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Indoor Gardening

This winter, garden and nature enthusiasts can bring the outdoors inside with a terrarium. Learn how to make your own with Sara Whatley, and add a delightful addition to your home

Hold a forest in your hands. Create your own desert or be king of the jungle. How is this alchemy possible? How do you capture nature, tame her and beautifully encase her? You look to the world of terrariums.

There is something absolutely magical about these miniature glasshouses. They are transportive, mesmeric and very beautiful, encasing a world in glass that exists in its own sweet ecosystem. At their very best terrariums can play with the fabric of reality; meditate on one long enough and you might find yourself shrunk down and roaming around towering rock formations and lush ferns. Then on the turn of a penny you may be super sized and peering in on a miniature pine forest – what tiny animals lurk in the trees, what wind whips through their leaves, what birds sing in their boughs

Like nature herself, every terrarium is a unique creation. As the creator you guide the design, chose the planting scheme and the terrain and create the world you want to see displayed.

Then display it you must. In recent years the popularity of terrariums has enjoyed a resurgence and they are now really trendy in the interior design world. Let your large terrarium take centre stage in a room or fill the space with numerous smaller designs, each a little world of it’s own for the viewer to marvel at.

As the glass casing is available in an unlimited range of size and design, terraria can complement any space and any décor scheme. They add a sophisticated element of natural beauty to a room, as well as an air of mystique and magic too.

Discovered in Victorian London by amateur naturalist Dr Nathanial Bagshaw Ward in 1829, terrariums were originally known as Wardian cases and were more like mini glasshouses made of wood and glass. He was raising moth pupa in a sealed glass jar and noticed how well the ferns also thrived in the jar, something he had so far been unable to successfully grow outside, given the appalling air quality in industrial London at the time.

The Wardian cases became very popular among scientists, allowing them to observe plants in their natural habitats and successfully transport plants across the globe. Gradually their popularity grew to keen gardeners and further as well.

Over time the Wardian case evolved into what we now know as the terrarium: a fully or partially enclosed glass case, which allows heat and light to enter and confine moisture. They are available in all shapes and sizes, and used for aesthetic rather than scientific reasons nowadays.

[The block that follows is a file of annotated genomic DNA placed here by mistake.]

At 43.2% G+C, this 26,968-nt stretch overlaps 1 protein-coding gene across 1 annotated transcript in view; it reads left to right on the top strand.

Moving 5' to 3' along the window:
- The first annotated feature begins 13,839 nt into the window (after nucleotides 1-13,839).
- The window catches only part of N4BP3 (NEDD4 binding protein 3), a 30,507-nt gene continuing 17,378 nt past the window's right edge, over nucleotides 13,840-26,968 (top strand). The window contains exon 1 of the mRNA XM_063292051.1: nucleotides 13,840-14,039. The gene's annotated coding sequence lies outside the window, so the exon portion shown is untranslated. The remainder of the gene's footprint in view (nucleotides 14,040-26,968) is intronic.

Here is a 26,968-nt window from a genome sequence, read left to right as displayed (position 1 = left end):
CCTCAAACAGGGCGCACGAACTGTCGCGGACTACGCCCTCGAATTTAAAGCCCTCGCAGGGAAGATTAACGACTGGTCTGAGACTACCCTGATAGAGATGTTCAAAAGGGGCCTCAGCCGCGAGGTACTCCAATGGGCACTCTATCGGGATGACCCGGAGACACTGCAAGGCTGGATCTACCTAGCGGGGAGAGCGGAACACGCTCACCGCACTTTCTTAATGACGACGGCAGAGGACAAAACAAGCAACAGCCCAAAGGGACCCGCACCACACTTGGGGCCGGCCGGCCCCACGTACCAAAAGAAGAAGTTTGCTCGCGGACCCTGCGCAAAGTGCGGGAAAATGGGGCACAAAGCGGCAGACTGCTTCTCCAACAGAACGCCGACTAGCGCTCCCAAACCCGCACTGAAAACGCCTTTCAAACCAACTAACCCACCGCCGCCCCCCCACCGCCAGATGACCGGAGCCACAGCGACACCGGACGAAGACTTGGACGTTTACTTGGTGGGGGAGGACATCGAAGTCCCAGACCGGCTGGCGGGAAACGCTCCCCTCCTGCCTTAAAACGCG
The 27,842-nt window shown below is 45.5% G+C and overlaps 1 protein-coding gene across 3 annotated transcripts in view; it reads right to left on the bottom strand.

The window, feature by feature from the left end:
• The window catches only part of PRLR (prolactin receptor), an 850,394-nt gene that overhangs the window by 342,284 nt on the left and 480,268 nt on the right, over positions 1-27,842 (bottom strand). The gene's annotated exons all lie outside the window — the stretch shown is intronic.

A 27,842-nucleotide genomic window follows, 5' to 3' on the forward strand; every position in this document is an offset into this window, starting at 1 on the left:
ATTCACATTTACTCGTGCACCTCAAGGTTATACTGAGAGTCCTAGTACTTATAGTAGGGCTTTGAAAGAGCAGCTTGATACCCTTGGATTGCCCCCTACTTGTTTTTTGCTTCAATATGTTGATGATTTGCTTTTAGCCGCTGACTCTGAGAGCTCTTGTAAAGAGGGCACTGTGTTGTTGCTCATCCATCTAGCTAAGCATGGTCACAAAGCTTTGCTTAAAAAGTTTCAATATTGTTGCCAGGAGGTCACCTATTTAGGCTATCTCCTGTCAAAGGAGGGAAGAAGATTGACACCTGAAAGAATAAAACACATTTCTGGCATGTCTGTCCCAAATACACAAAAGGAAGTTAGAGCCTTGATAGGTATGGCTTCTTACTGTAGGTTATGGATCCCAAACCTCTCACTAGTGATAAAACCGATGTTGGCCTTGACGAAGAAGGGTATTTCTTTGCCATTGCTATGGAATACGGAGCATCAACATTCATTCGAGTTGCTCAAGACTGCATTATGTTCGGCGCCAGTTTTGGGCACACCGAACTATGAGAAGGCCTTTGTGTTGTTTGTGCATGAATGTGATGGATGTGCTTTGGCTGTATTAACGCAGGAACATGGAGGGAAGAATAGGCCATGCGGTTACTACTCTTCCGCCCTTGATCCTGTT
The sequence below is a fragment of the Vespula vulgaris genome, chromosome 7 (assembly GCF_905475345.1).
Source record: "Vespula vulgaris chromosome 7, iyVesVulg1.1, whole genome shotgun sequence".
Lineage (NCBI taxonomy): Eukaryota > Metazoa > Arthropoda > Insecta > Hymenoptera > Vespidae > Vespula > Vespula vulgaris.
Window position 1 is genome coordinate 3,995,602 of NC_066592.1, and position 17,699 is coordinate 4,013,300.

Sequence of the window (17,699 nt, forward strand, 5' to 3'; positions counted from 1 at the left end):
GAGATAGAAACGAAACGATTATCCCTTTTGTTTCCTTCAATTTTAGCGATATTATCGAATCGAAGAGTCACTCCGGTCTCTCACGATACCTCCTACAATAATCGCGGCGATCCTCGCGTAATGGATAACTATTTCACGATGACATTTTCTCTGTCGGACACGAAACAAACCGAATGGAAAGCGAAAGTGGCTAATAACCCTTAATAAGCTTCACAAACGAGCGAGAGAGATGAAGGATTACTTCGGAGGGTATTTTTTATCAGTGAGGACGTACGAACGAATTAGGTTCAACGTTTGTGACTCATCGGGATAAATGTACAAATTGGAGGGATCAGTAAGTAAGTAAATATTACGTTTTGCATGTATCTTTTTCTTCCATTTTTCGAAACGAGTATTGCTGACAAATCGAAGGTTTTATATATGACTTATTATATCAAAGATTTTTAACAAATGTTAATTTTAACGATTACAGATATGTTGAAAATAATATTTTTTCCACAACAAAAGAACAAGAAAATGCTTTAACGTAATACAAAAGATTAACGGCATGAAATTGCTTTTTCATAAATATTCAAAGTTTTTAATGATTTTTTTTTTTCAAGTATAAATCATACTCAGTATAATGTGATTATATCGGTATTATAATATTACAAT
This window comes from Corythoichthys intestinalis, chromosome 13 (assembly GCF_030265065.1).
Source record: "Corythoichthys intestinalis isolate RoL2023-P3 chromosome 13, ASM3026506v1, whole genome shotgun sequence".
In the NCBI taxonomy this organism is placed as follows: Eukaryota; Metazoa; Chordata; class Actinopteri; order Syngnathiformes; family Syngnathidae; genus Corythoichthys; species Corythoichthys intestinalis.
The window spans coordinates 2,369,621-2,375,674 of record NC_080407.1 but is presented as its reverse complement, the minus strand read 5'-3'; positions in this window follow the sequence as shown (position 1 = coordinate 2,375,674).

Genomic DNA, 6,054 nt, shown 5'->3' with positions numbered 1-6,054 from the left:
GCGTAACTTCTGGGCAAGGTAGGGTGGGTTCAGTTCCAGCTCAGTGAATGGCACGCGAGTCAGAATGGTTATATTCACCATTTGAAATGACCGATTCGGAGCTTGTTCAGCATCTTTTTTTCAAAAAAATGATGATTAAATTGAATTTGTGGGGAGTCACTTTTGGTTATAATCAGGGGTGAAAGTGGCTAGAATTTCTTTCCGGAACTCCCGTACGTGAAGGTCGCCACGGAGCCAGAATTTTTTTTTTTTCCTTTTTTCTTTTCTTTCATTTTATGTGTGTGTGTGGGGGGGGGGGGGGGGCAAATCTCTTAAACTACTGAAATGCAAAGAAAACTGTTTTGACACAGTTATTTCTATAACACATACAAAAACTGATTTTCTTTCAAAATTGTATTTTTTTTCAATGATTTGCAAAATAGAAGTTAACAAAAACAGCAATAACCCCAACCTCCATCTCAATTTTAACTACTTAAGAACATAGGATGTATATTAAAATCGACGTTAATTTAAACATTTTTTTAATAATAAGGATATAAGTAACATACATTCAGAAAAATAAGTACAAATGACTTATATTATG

Making your own terrarium is a fun exercise in choice. Chose your container size (if it’s big enough to get your hand in it’s easier to make and maintain, otherwise you will need to use tools). Choose the shape and style, choose the plants to go inside, choose a theme, and finally choose individual extras such as coloured stones, figures and models to make your terrarium personal.

Once you have made your choice and gathered all the bits you need together, it’s actually quite straightforward to put a terrarium together. There are four main elements: gravel, moss, soil and plants.

  1. Start with a two-inch base layer of small stones or pebbles for drainage, then a quarter or half inch layer of activated charcoal (this keeps water fresh and helps prevent bacteria growing).
  2. On top of this you can put sheet moss, which helps prevent the compost falling through the stones. It also creates more visual interest in the layers and looks lovely.
  3. Next, pop in at least a two-inch layer of sterile potting soil (without added fertiliser) and shape the soil in dips and mounds to create interest for the planting.
  4. Lastly, add the plants. Decide on the placement before planting, and make sure any roots are not bound – tease and trim if needed. Gently plant each plant then add any extra individual touches such as rocks, figurines or shells. Gently water plants until just damp, not wet, and wipe the glass clean from any stray mud.

Terrariums thrive in filtered light, not direct sunlight which will bake the plants. Check every few weeks if the soil is dry and gently water as needed. If you have a closed terrarium make sure you take the top off at least once a month to clear the condensation and increase airflow.


Terrariums can either be open or closed. Both have their advantages and disadvantages; it comes down to a personal choice and what you prefer. A closed terrarium creates it’s own microclimate, and plants best suited to this are heat and moisture loving plants such as ferns, mosses and orchids. Plants in a closed terrarium grow more slowly and also require less watering, but condensation and excess water may build up. Regularly take the lid off and make the drainage layers a little deeper to counteract this. Open terrariums give plants constant access to fresh air and it is easy to water, prune and change design. Plants will grow a little faster and may require more frequent pruning. Plants that thrive in open terrariums and dry conditions are succulents, cacti and air plants.


  • Never use fertiliser in your terrarium. The natural decay of the potting mix provides plenty of nutrients for the plants
  • Make sure plants stay healthy and don’t grow too big or touch the sides of the glass by trimming old, damaged or excess leaves
  • Select visually interesting plants – different colours, shapes and textures